17 November 2018

Inherited Objects Tell Their Own Tales

In my family, both immediate and more broadly, I have the reputation as the one to whom family items can be entrusted.  Relatives near (my parents, uncles, aunts) and more distant (a half-second-cousin once removed, for example) have given me family artefacts, papers, books and other objects over the years. I’ve been fortunate to obtain objects from all four branches of my family.  (See my post Getting Started and Getting Organized for more information on how I segment my family research into four branches.)
RMS Carpathia in New York
after rescuing survivors of the Titanic disaster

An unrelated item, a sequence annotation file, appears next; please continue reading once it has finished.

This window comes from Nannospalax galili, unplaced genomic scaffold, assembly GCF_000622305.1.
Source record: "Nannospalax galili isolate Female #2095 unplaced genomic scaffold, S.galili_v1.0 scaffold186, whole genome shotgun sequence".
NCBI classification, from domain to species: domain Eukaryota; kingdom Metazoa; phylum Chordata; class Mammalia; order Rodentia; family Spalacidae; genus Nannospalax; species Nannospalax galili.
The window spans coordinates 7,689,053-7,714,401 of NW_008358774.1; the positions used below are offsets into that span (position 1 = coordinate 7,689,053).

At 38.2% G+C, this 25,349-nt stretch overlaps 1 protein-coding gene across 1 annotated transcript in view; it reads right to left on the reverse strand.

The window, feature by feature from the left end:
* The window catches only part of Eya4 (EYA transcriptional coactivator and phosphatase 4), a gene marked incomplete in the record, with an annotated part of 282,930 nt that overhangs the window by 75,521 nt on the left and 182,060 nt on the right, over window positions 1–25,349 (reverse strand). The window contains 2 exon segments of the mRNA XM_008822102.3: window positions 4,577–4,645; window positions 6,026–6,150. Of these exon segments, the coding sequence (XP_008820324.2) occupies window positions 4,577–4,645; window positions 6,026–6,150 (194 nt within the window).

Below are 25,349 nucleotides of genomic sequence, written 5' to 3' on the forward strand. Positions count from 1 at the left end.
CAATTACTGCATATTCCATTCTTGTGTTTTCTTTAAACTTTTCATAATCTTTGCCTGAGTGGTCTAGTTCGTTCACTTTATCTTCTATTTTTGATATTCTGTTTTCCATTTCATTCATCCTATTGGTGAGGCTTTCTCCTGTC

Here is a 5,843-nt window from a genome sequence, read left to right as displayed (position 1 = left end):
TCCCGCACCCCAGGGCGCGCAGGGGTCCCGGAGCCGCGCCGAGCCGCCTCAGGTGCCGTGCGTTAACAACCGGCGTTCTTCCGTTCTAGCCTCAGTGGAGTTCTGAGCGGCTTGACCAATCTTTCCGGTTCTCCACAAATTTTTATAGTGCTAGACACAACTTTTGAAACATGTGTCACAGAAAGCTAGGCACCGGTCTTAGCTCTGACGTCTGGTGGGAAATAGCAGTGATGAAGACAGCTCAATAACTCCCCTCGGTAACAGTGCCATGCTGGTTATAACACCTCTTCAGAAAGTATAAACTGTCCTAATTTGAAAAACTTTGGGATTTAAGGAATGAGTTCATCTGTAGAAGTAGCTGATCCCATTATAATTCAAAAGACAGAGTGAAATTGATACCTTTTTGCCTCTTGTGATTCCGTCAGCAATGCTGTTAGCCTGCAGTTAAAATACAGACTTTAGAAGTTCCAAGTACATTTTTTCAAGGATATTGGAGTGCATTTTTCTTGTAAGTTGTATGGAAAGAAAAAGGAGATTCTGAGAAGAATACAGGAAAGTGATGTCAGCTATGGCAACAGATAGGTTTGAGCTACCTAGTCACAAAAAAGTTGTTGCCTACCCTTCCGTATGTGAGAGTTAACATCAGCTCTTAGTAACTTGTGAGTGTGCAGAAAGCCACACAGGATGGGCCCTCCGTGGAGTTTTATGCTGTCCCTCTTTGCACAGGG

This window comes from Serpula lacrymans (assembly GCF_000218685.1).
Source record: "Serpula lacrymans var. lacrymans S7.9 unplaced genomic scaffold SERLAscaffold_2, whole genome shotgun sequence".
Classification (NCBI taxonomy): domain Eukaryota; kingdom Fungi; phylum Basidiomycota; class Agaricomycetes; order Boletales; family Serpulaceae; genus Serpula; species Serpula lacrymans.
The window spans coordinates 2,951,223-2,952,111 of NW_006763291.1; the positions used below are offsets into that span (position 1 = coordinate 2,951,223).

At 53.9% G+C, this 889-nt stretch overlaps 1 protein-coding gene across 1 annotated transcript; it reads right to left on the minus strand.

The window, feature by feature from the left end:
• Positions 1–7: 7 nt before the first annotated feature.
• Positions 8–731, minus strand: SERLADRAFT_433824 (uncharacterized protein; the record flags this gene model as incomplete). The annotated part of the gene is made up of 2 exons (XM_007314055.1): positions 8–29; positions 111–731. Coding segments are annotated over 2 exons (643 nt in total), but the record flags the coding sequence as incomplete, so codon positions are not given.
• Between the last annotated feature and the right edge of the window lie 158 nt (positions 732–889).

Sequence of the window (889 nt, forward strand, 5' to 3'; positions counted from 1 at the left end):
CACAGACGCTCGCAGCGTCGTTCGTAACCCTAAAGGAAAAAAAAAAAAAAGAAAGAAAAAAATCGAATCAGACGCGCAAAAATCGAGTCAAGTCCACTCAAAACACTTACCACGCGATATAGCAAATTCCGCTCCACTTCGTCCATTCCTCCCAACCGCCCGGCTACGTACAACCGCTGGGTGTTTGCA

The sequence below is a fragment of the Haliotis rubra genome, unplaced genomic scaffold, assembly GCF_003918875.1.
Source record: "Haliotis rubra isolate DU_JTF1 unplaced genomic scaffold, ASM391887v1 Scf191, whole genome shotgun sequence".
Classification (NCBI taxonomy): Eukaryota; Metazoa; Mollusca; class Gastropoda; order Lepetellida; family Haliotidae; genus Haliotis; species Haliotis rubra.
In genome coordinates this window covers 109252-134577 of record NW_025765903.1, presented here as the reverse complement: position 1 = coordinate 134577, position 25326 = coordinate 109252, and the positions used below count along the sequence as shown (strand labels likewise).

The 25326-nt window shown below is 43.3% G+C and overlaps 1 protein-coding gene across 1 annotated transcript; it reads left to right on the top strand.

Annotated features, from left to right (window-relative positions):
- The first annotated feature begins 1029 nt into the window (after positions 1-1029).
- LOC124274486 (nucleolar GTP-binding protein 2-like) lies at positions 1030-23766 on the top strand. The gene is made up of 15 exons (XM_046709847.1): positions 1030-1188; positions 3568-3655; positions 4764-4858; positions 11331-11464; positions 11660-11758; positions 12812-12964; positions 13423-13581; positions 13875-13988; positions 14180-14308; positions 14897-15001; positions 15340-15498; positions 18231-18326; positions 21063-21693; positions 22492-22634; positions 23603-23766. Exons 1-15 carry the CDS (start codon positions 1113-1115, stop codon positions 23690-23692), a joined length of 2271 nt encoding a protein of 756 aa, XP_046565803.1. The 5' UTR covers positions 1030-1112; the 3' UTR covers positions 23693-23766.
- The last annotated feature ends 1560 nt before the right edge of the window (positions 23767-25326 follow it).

From my Woodruff side, I have inherited a large collection of china that came (I had thought) from the family of my dad’s father.  I didn’t believe there was much handed down from my dad’s mother and assumed the china was all from my grandfather.  Although my grandmother was born into a wealthy Canadian family, her family lost everything in the 1929 stock market crash when she was 16 years old.  The following year, she moved to the States and started out on her own in New York City (see my post The Life of an Aspiring Actress – New York in the 1930s).  I always believed that she didn’t bring anything from her family, as they weren’t in a position to keep much.  Her mother went from living in a mansion with servants to living with strangers, her husband having abandoned her after losing the fortune, in boarding houses, so I knew that it was unlikely she would have had any fine china to give her daughter.  I proved to be wrong about this assumption when I researched my Woodruff china and found a possible connection to my grandmother’s family and the Carpathia, the famous ship that rescued survivors of the Titanic.